I briefly considered bringing a rolling suitcase so I could accommodate the entire packing list: running shoes, sandals, bug spray, sunscreen, multiple hot-weather tank tops plus a few fleece sweaters for cold nights, a Wonder Woman costume, a Woodstock costume, heart-shaped sunglasses.
“Our mission, when we write it down, is to enable adults to make genuine friendships through shared experience,” he says.
“Camp is a place of firsts: first kiss, first time away from your parents, first independence.
The older we get, the harder it becomes to make friends, or to develop real human connections with strangers, particularly as we get further from school, the place where human connection was mandatory for survival.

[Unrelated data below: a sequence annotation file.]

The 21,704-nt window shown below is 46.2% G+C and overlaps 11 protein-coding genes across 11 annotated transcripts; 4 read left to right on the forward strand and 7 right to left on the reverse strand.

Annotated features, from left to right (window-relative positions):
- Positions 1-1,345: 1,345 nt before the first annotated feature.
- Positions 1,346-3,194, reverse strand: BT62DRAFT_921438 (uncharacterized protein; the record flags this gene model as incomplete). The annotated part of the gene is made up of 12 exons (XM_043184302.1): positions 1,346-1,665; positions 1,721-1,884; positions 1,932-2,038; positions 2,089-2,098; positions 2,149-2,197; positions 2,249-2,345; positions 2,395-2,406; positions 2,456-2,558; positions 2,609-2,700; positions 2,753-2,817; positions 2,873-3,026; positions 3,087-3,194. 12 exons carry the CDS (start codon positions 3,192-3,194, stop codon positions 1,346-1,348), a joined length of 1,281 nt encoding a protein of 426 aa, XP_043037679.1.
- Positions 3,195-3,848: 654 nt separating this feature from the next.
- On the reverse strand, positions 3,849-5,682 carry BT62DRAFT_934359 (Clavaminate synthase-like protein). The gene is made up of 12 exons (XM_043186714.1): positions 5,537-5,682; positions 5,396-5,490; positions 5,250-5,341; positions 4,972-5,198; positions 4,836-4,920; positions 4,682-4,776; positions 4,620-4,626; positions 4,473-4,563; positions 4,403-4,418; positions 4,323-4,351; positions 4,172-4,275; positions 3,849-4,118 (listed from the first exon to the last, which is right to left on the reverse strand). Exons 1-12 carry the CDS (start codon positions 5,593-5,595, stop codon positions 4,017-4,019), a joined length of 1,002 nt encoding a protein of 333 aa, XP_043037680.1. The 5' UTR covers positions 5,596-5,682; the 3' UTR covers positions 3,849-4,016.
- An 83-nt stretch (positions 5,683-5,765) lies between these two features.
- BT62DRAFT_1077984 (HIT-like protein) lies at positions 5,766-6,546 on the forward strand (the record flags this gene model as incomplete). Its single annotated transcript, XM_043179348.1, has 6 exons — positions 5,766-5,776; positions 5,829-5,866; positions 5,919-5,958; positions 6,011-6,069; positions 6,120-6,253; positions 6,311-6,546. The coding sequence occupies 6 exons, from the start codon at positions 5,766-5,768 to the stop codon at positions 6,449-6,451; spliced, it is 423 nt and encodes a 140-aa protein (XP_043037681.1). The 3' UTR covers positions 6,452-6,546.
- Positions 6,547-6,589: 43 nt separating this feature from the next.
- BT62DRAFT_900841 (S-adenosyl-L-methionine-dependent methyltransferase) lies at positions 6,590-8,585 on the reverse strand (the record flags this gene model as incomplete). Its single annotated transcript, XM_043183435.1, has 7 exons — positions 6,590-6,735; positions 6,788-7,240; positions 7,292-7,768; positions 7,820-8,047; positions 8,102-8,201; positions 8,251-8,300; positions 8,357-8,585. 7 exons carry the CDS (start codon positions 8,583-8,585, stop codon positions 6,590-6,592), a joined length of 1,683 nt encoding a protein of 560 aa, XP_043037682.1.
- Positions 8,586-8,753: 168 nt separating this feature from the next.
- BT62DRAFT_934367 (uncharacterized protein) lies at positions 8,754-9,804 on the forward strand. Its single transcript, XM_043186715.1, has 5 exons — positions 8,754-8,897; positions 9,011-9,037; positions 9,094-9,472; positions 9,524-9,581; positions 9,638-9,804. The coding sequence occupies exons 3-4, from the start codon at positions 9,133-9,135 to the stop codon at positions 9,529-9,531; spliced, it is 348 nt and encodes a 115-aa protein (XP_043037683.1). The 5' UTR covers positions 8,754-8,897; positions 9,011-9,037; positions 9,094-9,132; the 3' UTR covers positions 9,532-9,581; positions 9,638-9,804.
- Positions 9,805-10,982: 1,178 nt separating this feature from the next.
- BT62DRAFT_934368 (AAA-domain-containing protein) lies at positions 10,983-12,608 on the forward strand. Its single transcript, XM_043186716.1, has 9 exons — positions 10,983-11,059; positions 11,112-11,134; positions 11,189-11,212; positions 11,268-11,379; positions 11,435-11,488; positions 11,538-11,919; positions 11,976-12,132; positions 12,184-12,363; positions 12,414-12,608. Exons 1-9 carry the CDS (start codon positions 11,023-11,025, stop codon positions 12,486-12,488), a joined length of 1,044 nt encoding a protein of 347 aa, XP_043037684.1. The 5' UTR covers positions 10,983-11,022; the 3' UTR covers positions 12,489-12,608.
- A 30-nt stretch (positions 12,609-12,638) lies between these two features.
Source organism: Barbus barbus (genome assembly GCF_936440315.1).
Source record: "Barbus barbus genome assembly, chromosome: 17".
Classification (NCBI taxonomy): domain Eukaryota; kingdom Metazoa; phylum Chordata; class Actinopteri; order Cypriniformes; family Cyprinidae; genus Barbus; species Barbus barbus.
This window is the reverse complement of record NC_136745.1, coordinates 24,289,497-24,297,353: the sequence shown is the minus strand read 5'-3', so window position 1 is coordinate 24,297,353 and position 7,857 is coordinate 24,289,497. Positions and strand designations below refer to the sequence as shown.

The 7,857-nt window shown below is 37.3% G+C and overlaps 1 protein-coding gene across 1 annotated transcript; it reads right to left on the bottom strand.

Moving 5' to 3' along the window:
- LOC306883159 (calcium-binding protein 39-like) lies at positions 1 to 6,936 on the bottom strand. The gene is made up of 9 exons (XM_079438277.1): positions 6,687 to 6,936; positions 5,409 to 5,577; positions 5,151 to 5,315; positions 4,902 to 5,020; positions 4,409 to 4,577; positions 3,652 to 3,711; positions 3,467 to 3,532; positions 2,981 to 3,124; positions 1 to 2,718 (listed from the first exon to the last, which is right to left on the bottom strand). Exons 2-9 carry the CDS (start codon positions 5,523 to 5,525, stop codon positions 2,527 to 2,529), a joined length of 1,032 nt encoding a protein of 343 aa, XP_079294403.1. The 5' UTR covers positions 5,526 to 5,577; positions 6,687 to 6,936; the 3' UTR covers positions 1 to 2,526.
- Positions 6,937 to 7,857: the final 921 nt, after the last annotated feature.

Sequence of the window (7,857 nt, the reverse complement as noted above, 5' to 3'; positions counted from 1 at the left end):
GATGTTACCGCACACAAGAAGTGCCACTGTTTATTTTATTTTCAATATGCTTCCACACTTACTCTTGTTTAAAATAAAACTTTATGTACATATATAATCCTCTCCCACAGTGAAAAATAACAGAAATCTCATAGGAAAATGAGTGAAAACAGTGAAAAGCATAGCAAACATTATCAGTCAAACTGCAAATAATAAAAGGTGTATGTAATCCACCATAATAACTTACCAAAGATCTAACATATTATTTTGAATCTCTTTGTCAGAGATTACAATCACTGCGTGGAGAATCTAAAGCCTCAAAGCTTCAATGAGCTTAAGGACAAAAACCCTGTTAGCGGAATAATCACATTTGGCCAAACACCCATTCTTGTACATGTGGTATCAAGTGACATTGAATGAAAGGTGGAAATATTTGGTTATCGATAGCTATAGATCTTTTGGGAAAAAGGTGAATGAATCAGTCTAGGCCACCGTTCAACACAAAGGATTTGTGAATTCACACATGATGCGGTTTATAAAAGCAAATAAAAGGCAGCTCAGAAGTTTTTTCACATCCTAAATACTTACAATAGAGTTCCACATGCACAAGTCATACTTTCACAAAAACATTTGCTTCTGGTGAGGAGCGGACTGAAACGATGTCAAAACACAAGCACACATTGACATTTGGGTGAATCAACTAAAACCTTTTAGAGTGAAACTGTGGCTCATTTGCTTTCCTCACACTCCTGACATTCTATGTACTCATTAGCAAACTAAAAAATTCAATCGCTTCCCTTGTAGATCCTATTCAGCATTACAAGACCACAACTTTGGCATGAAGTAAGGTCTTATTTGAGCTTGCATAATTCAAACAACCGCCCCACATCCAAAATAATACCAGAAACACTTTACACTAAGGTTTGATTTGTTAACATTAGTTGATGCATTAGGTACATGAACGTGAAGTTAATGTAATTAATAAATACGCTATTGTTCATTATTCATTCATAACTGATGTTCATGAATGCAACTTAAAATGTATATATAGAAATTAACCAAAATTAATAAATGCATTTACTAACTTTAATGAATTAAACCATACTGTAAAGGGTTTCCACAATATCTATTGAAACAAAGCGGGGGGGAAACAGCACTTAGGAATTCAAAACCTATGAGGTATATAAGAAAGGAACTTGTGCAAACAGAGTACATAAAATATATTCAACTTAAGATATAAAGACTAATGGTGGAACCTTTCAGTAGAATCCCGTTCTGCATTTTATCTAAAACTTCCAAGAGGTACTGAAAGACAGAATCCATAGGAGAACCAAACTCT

By your mid-twenties, you can largely live your life knowing the same three people in your same industry, in your little corner of the world.
Once I set up my sleeping bag and tuck my bag away (there’s nowhere to lock your things, nor are there locks on the bathroom or shower doors), I walk toward the campfire next to the dock.
Only a fraction of us are here on this first day — the rest are coming tomorrow — but the bar is open and they’re serving chicken wings and chicken fingers and crudités.
Everyone here, thus far, is very drunk: The six Floridians in front of me, the 14-person (14!
) bachelorette party further up, the cooler guy in the back who is now standing with a group of 10 or so attractive girls and guys, all drinking and laughing together like they’ve been friends for years.
Now you can have fun.” I tell myself I will try harder to ignore the voices of self-doubt that first entered my brain at 13 and went dormant sometime around 2010. A clear departure from CNC, where there are early-evening happy hours and nighttime open bars for the whole weekend, plus mimosas at breakfast and beer and wine at lunch and dinner.